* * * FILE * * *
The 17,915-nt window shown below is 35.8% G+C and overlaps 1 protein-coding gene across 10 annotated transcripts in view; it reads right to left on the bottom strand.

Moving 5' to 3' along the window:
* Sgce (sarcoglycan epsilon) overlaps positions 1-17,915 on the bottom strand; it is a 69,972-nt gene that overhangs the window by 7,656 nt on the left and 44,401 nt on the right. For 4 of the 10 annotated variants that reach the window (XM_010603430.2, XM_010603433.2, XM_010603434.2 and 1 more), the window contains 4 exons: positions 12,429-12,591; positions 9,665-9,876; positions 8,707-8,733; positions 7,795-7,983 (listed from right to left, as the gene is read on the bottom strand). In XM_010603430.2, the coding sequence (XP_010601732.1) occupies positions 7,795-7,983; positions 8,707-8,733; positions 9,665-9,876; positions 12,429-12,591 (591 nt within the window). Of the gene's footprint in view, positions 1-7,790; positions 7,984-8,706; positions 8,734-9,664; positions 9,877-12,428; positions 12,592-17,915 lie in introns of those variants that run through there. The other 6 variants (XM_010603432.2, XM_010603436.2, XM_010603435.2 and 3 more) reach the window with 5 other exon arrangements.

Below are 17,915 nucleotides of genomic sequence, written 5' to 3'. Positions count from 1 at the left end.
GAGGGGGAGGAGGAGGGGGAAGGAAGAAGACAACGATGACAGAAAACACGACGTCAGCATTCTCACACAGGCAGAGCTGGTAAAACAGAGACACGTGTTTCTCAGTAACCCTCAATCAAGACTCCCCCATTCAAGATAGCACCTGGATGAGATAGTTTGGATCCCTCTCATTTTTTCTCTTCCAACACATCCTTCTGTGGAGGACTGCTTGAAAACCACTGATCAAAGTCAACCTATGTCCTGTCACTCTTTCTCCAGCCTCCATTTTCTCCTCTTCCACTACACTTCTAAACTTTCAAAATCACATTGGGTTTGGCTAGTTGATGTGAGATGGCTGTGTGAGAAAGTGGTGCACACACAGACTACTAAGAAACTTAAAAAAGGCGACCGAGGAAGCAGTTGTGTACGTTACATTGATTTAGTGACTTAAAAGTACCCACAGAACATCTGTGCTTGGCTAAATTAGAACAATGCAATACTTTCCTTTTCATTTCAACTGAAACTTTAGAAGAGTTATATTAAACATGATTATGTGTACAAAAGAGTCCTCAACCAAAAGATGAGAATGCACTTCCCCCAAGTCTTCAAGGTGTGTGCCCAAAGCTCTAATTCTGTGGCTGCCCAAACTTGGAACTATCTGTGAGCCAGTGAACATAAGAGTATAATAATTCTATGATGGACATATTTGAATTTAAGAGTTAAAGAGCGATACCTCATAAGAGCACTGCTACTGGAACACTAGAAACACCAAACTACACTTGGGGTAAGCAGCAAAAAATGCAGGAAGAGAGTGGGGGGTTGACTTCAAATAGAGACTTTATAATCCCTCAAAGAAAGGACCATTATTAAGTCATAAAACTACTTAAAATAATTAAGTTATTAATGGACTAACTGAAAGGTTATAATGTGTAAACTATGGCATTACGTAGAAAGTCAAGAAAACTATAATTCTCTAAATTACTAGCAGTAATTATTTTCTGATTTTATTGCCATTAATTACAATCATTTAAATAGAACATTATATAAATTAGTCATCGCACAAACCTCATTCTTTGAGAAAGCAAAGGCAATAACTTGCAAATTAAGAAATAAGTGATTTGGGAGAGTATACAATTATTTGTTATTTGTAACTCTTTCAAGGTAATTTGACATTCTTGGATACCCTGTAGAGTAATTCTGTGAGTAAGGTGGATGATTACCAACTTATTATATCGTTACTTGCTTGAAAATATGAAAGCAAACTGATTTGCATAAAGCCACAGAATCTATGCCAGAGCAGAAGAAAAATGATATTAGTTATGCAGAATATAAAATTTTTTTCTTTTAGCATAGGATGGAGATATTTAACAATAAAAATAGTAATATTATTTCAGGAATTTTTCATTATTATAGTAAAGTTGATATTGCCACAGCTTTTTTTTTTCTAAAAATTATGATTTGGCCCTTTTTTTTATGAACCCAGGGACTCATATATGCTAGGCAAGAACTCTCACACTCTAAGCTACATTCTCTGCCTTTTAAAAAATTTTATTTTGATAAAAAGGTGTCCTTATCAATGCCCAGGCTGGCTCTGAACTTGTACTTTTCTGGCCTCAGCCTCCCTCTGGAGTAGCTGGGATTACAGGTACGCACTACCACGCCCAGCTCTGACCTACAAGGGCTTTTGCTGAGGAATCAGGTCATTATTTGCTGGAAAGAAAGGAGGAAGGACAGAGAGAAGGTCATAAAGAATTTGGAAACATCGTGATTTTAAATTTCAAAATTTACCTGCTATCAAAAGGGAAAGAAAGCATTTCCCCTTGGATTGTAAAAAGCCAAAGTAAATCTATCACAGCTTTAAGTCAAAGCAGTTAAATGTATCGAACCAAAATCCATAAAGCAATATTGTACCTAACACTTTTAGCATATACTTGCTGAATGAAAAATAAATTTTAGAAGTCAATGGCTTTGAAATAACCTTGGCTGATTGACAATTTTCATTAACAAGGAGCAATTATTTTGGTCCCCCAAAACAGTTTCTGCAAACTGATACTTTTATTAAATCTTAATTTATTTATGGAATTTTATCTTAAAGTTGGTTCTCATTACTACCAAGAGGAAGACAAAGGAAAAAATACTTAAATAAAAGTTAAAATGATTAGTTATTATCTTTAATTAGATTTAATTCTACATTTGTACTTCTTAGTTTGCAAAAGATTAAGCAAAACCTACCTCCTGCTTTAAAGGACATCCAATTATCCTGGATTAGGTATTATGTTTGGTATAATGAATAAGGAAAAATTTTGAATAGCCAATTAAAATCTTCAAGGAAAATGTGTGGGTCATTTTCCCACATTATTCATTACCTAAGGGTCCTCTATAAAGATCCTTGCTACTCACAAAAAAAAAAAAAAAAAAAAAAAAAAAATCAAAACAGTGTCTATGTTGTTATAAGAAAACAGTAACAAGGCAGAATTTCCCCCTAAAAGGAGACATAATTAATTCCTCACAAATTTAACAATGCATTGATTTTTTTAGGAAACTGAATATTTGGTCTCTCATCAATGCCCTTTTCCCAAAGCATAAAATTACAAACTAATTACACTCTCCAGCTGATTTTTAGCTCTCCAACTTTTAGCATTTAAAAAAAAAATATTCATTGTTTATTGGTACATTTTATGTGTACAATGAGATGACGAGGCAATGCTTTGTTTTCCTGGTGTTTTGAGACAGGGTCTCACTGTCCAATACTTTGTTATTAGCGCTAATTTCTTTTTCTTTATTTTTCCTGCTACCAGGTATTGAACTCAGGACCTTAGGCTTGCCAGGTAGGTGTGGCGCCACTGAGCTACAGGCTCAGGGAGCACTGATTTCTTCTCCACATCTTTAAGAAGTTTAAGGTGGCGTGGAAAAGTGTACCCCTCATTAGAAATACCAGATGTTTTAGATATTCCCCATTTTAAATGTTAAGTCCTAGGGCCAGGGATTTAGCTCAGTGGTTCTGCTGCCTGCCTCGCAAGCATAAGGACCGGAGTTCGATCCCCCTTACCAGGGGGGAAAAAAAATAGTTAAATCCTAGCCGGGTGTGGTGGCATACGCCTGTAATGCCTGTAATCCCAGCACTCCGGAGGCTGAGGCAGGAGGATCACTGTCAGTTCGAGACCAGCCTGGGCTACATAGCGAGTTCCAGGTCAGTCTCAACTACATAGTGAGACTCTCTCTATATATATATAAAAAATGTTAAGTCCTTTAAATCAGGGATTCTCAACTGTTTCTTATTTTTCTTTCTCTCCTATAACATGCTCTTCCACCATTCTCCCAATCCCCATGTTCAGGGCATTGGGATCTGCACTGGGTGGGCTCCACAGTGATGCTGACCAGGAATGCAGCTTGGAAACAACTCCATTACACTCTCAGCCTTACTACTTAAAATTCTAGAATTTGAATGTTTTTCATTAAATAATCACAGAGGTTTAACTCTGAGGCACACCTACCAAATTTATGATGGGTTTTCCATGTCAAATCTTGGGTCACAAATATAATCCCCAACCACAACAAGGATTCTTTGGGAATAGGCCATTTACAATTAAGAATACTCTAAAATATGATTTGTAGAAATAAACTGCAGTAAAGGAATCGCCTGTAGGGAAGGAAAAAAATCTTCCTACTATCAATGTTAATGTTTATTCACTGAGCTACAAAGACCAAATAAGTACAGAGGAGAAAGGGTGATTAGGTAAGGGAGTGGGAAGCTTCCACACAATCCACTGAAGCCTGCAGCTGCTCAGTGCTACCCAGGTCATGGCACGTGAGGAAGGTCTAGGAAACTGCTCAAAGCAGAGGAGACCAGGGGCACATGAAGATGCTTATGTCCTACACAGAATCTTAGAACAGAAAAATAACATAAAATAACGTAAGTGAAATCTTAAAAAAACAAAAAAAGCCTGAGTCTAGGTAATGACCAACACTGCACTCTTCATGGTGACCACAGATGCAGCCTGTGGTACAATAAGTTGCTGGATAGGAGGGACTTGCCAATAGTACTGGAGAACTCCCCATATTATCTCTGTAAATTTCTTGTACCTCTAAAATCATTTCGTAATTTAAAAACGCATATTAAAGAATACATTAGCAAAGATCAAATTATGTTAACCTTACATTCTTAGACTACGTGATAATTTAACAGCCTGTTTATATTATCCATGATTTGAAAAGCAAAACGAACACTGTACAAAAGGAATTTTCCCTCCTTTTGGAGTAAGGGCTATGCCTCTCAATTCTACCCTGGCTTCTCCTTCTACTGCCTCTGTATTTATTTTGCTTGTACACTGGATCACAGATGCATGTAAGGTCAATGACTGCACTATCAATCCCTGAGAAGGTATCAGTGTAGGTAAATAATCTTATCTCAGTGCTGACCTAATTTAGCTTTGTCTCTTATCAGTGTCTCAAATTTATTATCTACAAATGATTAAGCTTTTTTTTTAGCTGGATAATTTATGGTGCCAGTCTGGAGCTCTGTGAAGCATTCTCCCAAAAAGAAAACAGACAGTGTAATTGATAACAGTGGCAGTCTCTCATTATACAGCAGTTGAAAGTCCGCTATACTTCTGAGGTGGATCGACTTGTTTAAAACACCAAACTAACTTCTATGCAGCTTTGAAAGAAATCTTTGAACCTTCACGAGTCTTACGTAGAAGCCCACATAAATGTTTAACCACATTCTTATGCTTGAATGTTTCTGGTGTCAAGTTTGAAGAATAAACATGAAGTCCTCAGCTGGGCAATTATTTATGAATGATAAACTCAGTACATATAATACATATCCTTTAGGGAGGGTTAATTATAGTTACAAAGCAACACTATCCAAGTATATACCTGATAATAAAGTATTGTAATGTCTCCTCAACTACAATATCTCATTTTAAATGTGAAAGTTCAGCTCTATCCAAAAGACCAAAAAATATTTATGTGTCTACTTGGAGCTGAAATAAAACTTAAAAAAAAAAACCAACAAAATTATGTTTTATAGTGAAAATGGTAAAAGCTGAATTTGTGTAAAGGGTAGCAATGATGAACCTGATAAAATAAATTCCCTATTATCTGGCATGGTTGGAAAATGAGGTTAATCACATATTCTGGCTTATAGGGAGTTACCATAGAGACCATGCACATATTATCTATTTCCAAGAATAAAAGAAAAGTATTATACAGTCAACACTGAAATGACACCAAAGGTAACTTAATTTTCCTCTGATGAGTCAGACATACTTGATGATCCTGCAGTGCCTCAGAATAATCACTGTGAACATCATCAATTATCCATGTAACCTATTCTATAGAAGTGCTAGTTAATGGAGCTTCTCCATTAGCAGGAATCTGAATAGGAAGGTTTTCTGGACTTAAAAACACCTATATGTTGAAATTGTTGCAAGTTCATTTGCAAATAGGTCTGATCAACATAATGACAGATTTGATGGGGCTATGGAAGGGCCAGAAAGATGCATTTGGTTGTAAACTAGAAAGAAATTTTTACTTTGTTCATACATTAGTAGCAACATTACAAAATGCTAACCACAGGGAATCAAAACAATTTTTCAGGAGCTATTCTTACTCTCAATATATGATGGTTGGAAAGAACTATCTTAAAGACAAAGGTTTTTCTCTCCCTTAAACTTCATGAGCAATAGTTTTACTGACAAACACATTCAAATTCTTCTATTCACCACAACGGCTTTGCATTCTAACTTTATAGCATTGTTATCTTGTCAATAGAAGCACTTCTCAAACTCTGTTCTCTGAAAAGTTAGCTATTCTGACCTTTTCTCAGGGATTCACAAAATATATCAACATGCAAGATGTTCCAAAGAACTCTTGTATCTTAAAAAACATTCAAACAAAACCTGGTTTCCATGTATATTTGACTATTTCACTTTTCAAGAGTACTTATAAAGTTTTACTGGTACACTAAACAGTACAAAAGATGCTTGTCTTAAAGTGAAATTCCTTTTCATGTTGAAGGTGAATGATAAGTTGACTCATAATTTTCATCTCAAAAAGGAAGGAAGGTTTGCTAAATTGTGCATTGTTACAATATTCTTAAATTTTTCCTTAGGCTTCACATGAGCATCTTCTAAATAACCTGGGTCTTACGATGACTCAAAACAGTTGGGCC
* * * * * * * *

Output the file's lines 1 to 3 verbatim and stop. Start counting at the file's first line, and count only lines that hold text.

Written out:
The 17,915-nt window shown below is 35.8% G+C and overlaps 1 protein-coding gene across 10 annotated transcripts in view; it reads right to left on the bottom strand.

Moving 5' to 3' along the window:
* Sgce (sarcoglycan epsilon) overlaps positions 1-17,915 on the bottom strand; it is a 69,972-nt gene that overhangs the window by 7,656 nt on the left and 44,401 nt on the right. For 4 of the 10 annotated variants that reach the window (XM_010603430.2, XM_010603433.2, XM_010603434.2 and 1 more), the window contains 4 exons: positions 12,429-12,591; positions 9,665-9,876; positions 8,707-8,733; positions 7,795-7,983 (listed from right to left, as the gene is read on the bottom strand). In XM_010603430.2, the coding sequence (XP_010601732.1) occupies positions 7,795-7,983; positions 8,707-8,733; positions 9,665-9,876; positions 12,429-12,591 (591 nt within the window). Of the gene's footprint in view, positions 1-7,790; positions 7,984-8,706; positions 8,734-9,664; positions 9,877-12,428; positions 12,592-17,915 lie in introns of those variants that run through there. The other 6 variants (XM_010603432.2, XM_010603436.2, XM_010603435.2 and 3 more) reach the window with 5 other exon arrangements.